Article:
Used BMW 5 Series Touring 2017-present review

Category: Estate car

Section: What is it like?

BMW 5 Series Touring 2017-present
  • BMW 5 Series Touring 2017-present
  • BMW 5 Series Touring front three quarters
  • BMW 5 Series Touring
  • BMW 5 series Touring 2017-present boot
  • BMW 5 Series Touring
  • BMW 5 Series Touring 2017-present
  • New BMW 5 Series Touring vs Mercedes E-Class Estate vs Volvo V90
  • New BMW 5 Series Touring vs Mercedes E-Class Estate vs Volvo V90
  • BMW 5 Series Touring
  • BMW 5 Series Touring 2017-present
  • BMW 5 Series Touring front three quarters
  • BMW 5 Series Touring
  • BMW 5 series Touring 2017-present boot
  • BMW 5 Series Touring
  • BMW 5 Series Touring 2017-present
  • New BMW 5 Series Touring vs Mercedes E-Class Estate vs Volvo V90
  • New BMW 5 Series Touring vs Mercedes E-Class Estate vs Volvo V90
  • BMW 5 Series Touring

What's the used BMW 5 Series estate like?

There’s a question that’s often asked of us here at What Car? – which one used car would you recommend that fulfils all needs?

Well, of course, that very much depends on your individual needs, but although in each category and each price point we could name many good contenders, somehow our thoughts always come back to this BMW 5 Series Touring. You see it takes all that's wonderful about the hugely impressive 5 Series saloon and adds in a healthy and desirable dose of extra practicality. 

In later cars, from 2019 onwards, the engines gained mild hybrid technology, or MHT. The range eventually settled on the 520i MHT, the 540i xDrive MHT, 530e hybrid xDrive, 520d xDrive MHT and the 530d xDrive MHT.

Equipment levels compared with BMWs of old are actually very generous, and you'd never call the standard SE version 'entry-level'. Every 5 Series has 17in alloy wheels, leather trim, cruise control, LED headlights, front and rear parking sensors, dual-zone climate, and a 10.2in infotainment system with DAB radio and sat-nav. M Sport has bigger 18in alloys, firmer suspension and sportier exterior and interior touches.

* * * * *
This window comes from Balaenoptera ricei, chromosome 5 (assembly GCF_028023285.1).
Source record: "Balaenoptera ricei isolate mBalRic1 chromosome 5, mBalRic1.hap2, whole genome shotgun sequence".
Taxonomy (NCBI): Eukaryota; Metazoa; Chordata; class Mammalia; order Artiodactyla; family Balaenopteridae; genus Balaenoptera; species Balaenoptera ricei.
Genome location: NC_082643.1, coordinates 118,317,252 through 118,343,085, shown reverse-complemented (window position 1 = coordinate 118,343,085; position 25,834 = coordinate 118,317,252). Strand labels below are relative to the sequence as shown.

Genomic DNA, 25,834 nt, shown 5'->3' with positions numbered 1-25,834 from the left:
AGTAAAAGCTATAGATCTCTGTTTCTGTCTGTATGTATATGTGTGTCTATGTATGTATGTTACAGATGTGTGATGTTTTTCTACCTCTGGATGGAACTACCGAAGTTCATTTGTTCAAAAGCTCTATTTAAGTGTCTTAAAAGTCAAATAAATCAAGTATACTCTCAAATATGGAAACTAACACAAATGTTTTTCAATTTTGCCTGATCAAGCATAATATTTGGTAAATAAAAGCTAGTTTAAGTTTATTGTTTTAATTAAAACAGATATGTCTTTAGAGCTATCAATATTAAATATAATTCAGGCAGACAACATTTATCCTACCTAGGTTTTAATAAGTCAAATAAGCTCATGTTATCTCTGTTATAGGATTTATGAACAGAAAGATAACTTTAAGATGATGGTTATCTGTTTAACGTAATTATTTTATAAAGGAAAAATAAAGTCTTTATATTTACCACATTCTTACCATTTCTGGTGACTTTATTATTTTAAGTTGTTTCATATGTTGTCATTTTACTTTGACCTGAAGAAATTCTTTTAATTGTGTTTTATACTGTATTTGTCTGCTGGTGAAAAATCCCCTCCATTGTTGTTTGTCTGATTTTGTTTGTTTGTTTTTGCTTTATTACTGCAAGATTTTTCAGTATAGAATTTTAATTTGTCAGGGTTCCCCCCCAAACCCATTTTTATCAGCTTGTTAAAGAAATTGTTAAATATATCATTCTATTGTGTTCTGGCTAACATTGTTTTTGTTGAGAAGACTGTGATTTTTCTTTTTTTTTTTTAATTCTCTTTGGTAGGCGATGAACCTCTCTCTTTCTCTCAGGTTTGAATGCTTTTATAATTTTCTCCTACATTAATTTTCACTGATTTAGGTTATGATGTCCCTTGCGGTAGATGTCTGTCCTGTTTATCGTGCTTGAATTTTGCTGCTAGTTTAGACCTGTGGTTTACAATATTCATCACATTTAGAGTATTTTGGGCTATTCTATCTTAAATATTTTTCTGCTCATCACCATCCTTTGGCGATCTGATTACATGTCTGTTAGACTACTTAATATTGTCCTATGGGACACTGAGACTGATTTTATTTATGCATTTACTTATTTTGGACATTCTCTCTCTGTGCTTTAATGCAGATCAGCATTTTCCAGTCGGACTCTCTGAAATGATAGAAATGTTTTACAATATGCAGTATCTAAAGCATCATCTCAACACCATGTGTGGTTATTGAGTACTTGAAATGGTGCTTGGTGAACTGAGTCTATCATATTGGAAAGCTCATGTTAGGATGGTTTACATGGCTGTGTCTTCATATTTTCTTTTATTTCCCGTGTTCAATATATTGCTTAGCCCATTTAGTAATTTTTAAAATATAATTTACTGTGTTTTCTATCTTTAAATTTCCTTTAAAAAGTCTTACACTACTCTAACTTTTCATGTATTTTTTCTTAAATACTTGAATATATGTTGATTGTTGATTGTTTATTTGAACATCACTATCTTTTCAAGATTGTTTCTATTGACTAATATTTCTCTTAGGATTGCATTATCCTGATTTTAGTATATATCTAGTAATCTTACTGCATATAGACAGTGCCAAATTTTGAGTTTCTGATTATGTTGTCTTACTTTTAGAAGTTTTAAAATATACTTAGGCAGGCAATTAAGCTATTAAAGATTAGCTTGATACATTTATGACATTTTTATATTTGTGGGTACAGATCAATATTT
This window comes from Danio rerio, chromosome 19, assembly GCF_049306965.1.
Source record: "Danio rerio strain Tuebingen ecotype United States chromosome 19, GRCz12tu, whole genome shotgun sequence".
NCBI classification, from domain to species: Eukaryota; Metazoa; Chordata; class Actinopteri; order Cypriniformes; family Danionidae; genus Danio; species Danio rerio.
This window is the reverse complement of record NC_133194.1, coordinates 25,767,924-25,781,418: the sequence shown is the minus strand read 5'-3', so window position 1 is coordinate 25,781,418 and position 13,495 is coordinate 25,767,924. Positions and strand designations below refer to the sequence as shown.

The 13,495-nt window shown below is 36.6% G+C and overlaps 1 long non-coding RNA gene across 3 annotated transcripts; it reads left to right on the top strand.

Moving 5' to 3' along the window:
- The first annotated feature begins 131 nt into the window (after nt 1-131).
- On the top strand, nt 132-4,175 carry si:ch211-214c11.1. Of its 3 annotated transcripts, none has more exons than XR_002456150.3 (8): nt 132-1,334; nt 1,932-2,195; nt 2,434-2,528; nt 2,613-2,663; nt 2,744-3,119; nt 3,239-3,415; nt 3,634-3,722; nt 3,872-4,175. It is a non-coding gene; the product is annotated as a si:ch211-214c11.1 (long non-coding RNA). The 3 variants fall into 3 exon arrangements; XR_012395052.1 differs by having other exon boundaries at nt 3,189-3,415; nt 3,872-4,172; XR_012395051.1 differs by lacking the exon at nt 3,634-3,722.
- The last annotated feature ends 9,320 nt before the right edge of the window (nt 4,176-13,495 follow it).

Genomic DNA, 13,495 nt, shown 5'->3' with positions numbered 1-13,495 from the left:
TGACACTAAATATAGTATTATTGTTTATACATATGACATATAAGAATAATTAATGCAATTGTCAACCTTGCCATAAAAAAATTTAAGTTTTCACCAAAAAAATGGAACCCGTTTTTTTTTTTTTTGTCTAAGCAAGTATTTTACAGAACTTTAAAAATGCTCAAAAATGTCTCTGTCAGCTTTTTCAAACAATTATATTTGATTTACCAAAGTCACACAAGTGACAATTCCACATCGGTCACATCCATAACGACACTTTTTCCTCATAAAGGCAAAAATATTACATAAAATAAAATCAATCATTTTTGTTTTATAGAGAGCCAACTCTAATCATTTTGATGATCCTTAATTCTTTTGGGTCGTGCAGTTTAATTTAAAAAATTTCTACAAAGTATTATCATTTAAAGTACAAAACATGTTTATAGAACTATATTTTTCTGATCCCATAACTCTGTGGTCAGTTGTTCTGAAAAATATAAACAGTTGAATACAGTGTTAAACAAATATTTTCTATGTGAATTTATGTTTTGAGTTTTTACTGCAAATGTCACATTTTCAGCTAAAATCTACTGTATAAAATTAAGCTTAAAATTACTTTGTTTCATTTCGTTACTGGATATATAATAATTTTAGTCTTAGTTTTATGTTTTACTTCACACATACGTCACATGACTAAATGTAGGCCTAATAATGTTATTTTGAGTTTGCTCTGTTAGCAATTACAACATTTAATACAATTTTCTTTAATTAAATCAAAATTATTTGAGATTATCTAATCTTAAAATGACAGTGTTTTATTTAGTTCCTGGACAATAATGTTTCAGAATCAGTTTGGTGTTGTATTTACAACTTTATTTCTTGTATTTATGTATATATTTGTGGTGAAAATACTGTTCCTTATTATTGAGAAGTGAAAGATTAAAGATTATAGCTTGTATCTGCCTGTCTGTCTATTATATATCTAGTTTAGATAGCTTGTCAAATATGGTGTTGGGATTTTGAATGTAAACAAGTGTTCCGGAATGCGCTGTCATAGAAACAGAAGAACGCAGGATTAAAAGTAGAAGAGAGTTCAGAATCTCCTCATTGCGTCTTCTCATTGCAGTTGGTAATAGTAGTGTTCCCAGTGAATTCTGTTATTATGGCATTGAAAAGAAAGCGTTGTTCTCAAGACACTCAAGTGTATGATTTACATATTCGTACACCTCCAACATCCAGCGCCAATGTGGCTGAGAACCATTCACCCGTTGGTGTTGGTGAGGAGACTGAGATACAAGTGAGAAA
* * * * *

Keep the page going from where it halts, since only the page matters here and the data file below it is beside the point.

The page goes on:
While the 5 Series Touring shares the same rear-wheel-drive chassis as the 5 Series saloon, its additional weight means it isn’t as sharp to drive. The steering is surprisingly vague off-centre, and the car doesn’t find as much front-end grip as some of its rivals. However, if you’re after comfort, the 5 Series excels. In examples fitted with adaptive dampers, the ride is particularly good at isolating you from the very worst expansion joints and road scars. The interior is also supremely well isolated from wind and road noise, and the engine’s hum fades away into the background at speed.

If you’re buying an estate you'll want to know how much stuff you can carry, and the 5 Series Touring has one of the biggest boots in its class. The standard 40/20/40 split-folding rear seats and absence of a loading lip mean even oddly shaped items are a doddle to fit. The luggage area is nice and wide, so a buggy should go in there sideways.